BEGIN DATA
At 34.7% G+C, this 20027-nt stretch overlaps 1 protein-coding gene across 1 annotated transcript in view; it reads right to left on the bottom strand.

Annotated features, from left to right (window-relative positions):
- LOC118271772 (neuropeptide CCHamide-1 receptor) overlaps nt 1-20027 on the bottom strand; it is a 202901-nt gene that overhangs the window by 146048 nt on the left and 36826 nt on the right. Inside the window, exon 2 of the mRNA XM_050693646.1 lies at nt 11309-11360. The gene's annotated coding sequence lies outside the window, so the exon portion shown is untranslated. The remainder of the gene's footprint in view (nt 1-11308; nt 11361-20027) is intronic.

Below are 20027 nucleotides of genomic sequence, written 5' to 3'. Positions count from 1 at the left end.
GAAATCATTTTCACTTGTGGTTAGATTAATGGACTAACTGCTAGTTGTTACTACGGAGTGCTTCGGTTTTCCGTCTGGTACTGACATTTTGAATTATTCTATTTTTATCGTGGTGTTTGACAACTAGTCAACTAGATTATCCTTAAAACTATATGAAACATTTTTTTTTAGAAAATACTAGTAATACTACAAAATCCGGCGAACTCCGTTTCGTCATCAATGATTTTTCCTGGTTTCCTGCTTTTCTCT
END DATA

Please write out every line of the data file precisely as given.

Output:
At 34.7% G+C, this 20027-nt stretch overlaps 1 protein-coding gene across 1 annotated transcript in view; it reads right to left on the bottom strand.

Annotated features, from left to right (window-relative positions):
- LOC118271772 (neuropeptide CCHamide-1 receptor) overlaps nt 1-20027 on the bottom strand; it is a 202901-nt gene that overhangs the window by 146048 nt on the left and 36826 nt on the right. Inside the window, exon 2 of the mRNA XM_050693646.1 lies at nt 11309-11360. The gene's annotated coding sequence lies outside the window, so the exon portion shown is untranslated. The remainder of the gene's footprint in view (nt 1-11308; nt 11361-20027) is intronic.

Below are 20027 nucleotides of genomic sequence, written 5' to 3'. Positions count from 1 at the left end.
GAAATCATTTTCACTTGTGGTTAGATTAATGGACTAACTGCTAGTTGTTACTACGGAGTGCTTCGGTTTTCCGTCTGGTACTGACATTTTGAATTATTCTATTTTTATCGTGGTGTTTGACAACTAGTCAACTAGATTATCCTTAAAACTATATGAAACATTTTTTTTTAGAAAATACTAGTAATACTACAAAATCCGGCGAACTCCGTTTCGTCATCAATGATTTTTCCTGGTTTCCTGCTTTTCTCT